In the world of Real Estate, buyers, sellers and Realtors love to impress one another with their mastery of the jargon of the trade…what with “en suite bathrooms” and “clerestory windows,” everyone likes to feel that they are in on the game.
But here at the Jersey Shore, all of that has been replaced by a new glossary of required terminology. One can’t walk down a supermarket aisle without hearing someone talking about “base flood elevations” and “helical pilings.”
And telling the stranger next to you at the bar that you’re thinking of putting your lowest horizontal member at elevation 10 will no longer get you thrown out on your head.
Compliments of Sandy, we are all climbing the steep learning curve of post-disaster lingo. So with that in mind, I thought the following glossary of terms might be helpful for having a meaningful conversation with a Jersey Shore resident.
Most of these definitions can also be found here at the FEMA website.
And for technical info, see the section of the FEMA website containing Technical Bulletin 5, August 2008 titled: “Free-of-Obstruction Requirements.” This section provides guidance on the NFIP (national flood insurance program) regulations concerning obstructions to flood waters below elevated buildings and on building sites in Coastal High Hazard Areas (Zones V, VE, and V1-V30).
Glossary of Flood and FEMA terms:
Base Flood Elevation (BFE): If you are going to know one term, this is it. Base Flood elevation is the water height at which there is a one-percent chance of meeting or exceeding in any given year. This is what used to be referred to as the “100 year flood” but since we have had at least five of these so-called “storms of the century” in my lifetime, that moniker seems outdated.
Advisory Base Flood Elevation (ABFE): These are newly proposed elevations that are reflective of the latest science on the subject, which are depicted on the ABFE advisory maps released by FEMA this past December. FEMA officials have said the maps become "preliminary" maps in August or September and ultimately will be finalized and adopted.
The maps also show flood zones including:
“A” Zone: An area subject to a one-percent annual chance of flood inundation. New construction and substantial reconstruction of homes and businesses in this zone need to be built at a height so the first finished floor is above the BFE.
“V” Zone: Sometimes called Coastal High Hazard Areas, these are areas subject to a one-percent annual chance of flood inundation with the added hazard of velocity wave action. New construction and substantial reconstruction of homes and businesses in this zone must be built to special flood zone criteria (typically piling type construction), whereby the “lowest horizontal structural member” is above the BFE.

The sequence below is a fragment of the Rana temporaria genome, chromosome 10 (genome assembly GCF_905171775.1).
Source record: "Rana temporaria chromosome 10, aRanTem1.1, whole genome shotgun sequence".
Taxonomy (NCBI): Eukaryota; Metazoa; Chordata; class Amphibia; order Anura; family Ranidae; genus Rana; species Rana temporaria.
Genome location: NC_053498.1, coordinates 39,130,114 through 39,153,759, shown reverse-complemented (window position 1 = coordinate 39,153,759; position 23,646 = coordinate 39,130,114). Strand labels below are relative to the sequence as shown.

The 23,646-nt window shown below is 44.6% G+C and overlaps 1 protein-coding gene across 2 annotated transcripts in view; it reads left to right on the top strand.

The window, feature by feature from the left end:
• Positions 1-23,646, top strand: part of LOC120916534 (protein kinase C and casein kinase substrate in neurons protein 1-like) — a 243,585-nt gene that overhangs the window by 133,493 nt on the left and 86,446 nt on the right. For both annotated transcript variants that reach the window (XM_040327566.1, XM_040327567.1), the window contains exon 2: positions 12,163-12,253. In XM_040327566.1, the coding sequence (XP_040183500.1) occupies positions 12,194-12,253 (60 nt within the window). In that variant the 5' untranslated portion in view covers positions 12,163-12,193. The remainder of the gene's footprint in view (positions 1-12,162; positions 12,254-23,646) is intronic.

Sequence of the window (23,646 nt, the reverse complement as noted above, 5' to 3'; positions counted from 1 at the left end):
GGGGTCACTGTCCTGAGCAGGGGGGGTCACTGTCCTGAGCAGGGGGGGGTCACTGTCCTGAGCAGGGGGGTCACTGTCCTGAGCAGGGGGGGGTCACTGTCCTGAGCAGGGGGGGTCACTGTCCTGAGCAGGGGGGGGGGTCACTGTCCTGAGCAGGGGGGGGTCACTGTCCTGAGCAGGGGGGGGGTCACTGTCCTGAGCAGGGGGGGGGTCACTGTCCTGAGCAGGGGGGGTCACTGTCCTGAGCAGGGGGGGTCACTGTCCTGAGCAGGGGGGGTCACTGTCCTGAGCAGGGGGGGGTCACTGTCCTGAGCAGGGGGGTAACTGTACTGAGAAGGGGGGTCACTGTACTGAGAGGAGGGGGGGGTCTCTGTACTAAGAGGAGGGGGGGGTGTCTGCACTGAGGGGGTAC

Special Flood Hazard Area (SFHA): The entire floodplain subject to a one-percent annual chance of inundation, encompassing both the A and V zones above.
“WTF” Zone: Ok, this isn’t really a zone but if all you friends say “WTF?!?” when you tell them where you want to build your house, maybe you should rethink your plan.
Freeboard: An additional height added to the elevation of a structure to provide a margin of safety over the BFE. In a V zone, it also provides a margin to elevate a structure above anticipated wave action.
Breakaway Walls: A construction technique for minimizing stress on a structure during a flood. These walls below the BFE are engineered to break apart at no less than 10 and no more than 20 pounds per square foot of pressure.
Pilings: A vertical column, usually of wood, sometimes of steel, sometimes of concrete, driven into the ground to support a structure.
Helical Pilings: These specialty pilings are screwed into the ground, rather than driven, and provide some design flexibility not found in traditional driven pilings.
ICC Money: An acronym for Increased Cost of Compliance coverage on a flood policy. This coverage pays up to $30,000 to the policy holder to cover the cost of elevating a building above the BFE.
SBA Money: The Small Business Administration provides low interest disaster loans to homeowners and business owners to allow for the reconstruction of buildings and for the replacement of personal property. Loans of up to $200,000 are available to allow for reconstruction prior to settling with your insurance company.
So there you have it. Master these few terms and you’ll be sure to impress your friends, neighbors and even the local FEMA inspector. If you are hear any other confusing terminology out on the streets, feel free to post here and maybe we can answer it for you.